Rosa knew where this was going as well as anybody did — no place she wanted to go. They all sat in silence while Lambert angrily repeated his question: "Just when do you think you'll get this thing back on track?" You didn't cross Lambert when he got like this.
Will sat quietly for a moment, trying to figure out the right answer. He looked at Rosa. "Three weeks maybe?"
Rosa knew that Will knew it was impossible. She shrugged. "We could try," she replied.
Will and Rosa are coping with Lambert's outrageous behavior in the best way they know — they're placating him. Lambert is coping with the bad news he has received in the best way he knows — by blaming.
Of the many models of human coping, I favor one developed by Virginia Satir, and elaborated by others. In one version, the model has eight basic styles, of which only one, congruence, takes into account the three fundamental elements of our reality: the Self, the Other, and the larger Context. Because congruent coping has balanced regard for all three elements, it's best suited for developing a sound response.
Effective coping requires
a balanced perception
of RealityWhen we cope in any other way, we're responding on the basis of a distorted representation of reality. For instance, we might be giving too much weight to ourselves, or too little to the larger context. When we depend on distorted perceptions, we're on the path to trouble.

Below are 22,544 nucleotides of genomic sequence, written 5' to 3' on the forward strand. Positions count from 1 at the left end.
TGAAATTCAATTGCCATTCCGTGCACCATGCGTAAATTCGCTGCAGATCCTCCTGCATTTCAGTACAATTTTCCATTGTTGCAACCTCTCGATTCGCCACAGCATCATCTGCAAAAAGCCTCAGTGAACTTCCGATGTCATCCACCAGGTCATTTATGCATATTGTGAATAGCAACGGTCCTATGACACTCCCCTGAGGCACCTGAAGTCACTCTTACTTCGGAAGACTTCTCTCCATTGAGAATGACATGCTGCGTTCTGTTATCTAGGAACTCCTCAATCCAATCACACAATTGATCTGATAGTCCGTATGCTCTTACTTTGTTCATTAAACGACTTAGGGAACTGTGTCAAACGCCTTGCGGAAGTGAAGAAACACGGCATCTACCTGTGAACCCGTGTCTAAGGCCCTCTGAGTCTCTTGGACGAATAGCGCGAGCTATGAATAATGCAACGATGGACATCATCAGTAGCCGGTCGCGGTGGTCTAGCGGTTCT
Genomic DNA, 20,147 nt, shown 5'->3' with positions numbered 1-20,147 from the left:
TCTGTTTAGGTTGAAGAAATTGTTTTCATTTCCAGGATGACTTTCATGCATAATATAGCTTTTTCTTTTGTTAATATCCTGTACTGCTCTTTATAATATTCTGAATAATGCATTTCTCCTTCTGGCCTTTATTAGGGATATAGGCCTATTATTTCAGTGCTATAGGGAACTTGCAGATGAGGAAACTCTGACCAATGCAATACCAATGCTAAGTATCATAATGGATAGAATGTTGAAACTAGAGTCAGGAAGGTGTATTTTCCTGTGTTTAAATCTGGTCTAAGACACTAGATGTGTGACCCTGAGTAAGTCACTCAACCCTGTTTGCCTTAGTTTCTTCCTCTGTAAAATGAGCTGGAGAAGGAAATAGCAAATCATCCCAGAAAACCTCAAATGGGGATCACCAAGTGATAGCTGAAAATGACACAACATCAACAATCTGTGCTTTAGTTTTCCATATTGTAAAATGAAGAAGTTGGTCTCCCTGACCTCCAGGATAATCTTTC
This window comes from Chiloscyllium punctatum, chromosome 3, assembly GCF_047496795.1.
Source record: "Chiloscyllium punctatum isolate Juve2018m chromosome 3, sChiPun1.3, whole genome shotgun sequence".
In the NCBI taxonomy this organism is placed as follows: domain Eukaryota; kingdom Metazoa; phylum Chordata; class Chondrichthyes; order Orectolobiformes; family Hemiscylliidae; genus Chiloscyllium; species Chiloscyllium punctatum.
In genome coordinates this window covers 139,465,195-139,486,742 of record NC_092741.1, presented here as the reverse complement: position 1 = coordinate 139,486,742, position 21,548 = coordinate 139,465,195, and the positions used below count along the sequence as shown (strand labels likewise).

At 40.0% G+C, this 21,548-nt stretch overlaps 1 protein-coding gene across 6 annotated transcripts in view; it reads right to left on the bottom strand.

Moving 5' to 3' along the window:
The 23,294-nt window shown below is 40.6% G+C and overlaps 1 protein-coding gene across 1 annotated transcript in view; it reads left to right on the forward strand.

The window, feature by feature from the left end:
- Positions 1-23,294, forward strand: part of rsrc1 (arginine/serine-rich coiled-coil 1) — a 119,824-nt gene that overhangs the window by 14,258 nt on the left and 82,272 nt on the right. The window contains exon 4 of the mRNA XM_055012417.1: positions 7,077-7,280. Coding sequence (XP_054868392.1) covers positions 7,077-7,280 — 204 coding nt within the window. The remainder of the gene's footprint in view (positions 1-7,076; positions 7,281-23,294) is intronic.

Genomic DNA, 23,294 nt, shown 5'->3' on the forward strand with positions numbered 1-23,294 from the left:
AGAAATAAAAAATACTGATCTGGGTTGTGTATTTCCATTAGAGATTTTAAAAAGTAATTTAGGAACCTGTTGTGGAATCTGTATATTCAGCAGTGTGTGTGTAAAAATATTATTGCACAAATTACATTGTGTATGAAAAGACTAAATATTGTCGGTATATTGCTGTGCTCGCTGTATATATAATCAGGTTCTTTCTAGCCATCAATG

Learning to identify coping styles is a good first step toward congruence. Here are some of the eight styles, with illustrations of how someone using each style would deal with bad news on a project.
- The whole thing is probably our fault. I hope that the problem goes away, or that someone else solves it.
- Whatever happened, it's not our fault. It's theirs. To fix it, we'll need more resources, and if we don't get what we need, it will be management's fault.
- In the Hating form: There you go again, up to your old tricks. In the Loving form: Thank goodness you're around. Whatever you say must be right.
- We must deliver on time, no matter what it takes — 15-hour days, weekends, whatever. Make it so.
- Let's rearrange the deck chairs.
- Hmmm, bad news. Let's get some answers: What will it take to correct the problem? Will we need to change the schedule? The budget? Did we miss some early warning signs?
Over the next month or so, problems will surely arise where you work, and people will cope. Categorize the coping styles you observe. The patterns you notice might help you cope congruently more often. That way you'll be coping with the problem, rather than with the problems of your coping. Top Next Issue
Are you fed up with tense, explosive meetings? Are you or a colleague the target of a bully? Destructive conflict can ruin organizations. But if we believe that all conflict is destructive, and that we can somehow eliminate conflict, or that conflict is an enemy of productivity, then we're in conflict with Conflict itself. Read 101 Tips for Managing Conflict to learn how to make peace with conflict and make it an organizational asset. Order Now!